with gangsters, diamond smugglers or a man with a bomb?" At this
point Cooper-ffench replies patronizingly that he felt a career
in banking, insurance or law was the pathway for James rather
than a life of high adventure. How wrong could he be! Little do
we realize how important this Latin master is until the plot unravels.
Peter 'Love-Haight's' presence is made known on page 57 and I
endured it for 307 pages; will you feel likewise I wonder?
Art treasures, burglaries and combat are
all present for our eyes and minds. The latter involves
boxing (a sport familiar to James from life at Eton) in
the sports' stadium with Bond's opponent, Tony Fitzpaine
reminding us of the anxious moments experienced by James
in 'Silver Fin' when he was faced with the cheating George
Hellebore and his father. The links are subtle but help
us as readers to develop an understanding of James in his
formative years. How to deal with such a situation presents
the class teacher with a scenario for debate.
A completely different art form that of tattooing also
presents itself for discussion in class as well as being
integral to the plot. Aunt Charmain reveals the history
of tattooing as James tries to unravel the mystery of the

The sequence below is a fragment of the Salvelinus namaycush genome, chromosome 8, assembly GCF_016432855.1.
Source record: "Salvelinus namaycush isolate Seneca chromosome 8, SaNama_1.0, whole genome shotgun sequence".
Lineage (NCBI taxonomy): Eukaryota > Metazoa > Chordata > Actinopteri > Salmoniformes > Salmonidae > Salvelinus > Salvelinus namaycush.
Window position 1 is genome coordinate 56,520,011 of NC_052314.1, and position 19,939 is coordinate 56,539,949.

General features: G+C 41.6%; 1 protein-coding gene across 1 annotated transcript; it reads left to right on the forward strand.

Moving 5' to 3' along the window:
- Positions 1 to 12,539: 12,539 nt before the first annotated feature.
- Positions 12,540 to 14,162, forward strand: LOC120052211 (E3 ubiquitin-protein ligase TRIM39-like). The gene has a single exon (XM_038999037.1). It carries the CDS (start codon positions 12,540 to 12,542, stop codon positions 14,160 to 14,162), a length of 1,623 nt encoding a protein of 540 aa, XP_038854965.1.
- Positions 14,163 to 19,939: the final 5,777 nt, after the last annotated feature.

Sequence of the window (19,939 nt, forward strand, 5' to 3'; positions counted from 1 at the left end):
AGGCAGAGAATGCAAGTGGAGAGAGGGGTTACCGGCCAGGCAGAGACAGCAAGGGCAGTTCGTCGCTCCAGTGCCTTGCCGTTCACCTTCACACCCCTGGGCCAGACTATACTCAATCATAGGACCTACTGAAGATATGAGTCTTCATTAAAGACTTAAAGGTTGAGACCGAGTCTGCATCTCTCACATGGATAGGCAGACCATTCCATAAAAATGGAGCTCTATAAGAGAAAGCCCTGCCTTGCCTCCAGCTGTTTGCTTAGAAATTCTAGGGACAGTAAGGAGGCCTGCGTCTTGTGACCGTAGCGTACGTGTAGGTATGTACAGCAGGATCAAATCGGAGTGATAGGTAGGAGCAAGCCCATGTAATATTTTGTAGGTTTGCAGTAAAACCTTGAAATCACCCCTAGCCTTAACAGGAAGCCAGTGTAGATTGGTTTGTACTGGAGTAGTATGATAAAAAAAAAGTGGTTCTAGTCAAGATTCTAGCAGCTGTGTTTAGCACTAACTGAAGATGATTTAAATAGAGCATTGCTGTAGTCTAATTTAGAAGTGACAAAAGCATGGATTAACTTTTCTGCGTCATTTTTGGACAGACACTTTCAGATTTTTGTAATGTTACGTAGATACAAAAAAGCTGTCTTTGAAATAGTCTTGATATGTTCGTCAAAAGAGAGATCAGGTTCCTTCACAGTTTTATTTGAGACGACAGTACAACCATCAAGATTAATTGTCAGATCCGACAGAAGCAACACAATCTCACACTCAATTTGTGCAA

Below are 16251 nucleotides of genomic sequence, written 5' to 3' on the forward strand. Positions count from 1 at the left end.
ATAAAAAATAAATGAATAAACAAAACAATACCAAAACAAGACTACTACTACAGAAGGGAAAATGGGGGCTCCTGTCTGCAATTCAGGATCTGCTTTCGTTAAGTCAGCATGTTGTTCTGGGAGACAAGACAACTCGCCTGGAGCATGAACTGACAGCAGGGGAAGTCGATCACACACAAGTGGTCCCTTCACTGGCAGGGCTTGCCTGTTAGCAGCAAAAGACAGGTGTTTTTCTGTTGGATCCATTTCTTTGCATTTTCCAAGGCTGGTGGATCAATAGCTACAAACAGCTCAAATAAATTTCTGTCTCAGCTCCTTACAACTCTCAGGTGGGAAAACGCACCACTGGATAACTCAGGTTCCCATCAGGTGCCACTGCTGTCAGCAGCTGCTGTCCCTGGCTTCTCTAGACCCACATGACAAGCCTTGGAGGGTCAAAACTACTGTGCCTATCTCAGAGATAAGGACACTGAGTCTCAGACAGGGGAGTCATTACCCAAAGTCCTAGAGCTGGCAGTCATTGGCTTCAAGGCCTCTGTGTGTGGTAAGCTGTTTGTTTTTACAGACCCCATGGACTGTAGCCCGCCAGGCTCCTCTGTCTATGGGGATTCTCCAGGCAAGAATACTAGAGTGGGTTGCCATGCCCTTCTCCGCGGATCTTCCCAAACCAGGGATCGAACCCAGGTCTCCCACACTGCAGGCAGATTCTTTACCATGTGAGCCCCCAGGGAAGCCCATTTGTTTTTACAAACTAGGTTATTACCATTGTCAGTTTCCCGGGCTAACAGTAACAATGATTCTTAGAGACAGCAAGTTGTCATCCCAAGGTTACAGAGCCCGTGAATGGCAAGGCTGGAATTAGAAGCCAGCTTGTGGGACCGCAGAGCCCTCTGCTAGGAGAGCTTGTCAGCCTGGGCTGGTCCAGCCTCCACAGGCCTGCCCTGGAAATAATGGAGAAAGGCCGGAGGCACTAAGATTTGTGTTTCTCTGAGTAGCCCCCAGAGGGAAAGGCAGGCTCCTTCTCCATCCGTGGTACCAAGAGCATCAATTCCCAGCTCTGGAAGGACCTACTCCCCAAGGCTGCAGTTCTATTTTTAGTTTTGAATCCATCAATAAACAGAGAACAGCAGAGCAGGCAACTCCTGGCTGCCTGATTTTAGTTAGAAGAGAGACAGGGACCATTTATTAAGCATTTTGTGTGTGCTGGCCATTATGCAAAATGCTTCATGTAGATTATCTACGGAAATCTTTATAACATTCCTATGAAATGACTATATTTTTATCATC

significance of the double M tattoo. The revelation as to
whom the tattoo belongs is surprising for some readers and
it is this constant questioning as a reader that makes the
reading of the book so compulsive. A clue to the identity
is given on page 170 but do not spoil things and peep!
Much of the story is set in Sardinia where we discover
facts ranging from the scenery and geography of the island,
to how to deal with the poisonous effects of the black sea
urchins. It is here that James forges a valuable friendship
with Stefan, Mauro and Vendetta.
Our education continues as we discover the intricacies of how
a funicular railway works on a counter-weight system (page 179).
'SilverFin' taught us how a 4-stroke engine works; again event
the least mechanically-minded of us can understand the physics.
We learn that a .45 calibre bullet travels at '...roughly 920
feet per second...' as opposed to the '...roughly 80 feet per
second...' of a knife thrown by a strong man! There is detail
of frequent combat in the story and it is such events that lead
us to read the description of how a Thompson machine gun works
(pages 315-6). It is this type of information that only adds to
the all round quality of Higson's writing; he captivates his readers'
interest. There is something for everyone whatever your individual
Higson brings a wealth of well-researched information to his
readers and unlike many other popular novels for the youth market
his adventures include the slightly unrealistic yet totally believable
escapades, rather than witches and wizardry. The reader's interest
is sustained throughout. Adult and younger reader alike cannot
fail to be intrigued as to whether or not the young James Bond
gets the girl in the end as he metamorphoses into 007. I know
the answer...you must read Blood Fever to find out.
Readers are likely to eagerly await the second Young Bond Adventure
due out soon.
Reviewer Lynne Yeagers has been teaching English for over
thirty years to 9-18 year-olds in Lincolnshire, UK. This review
was based on the British edition published by Puffin.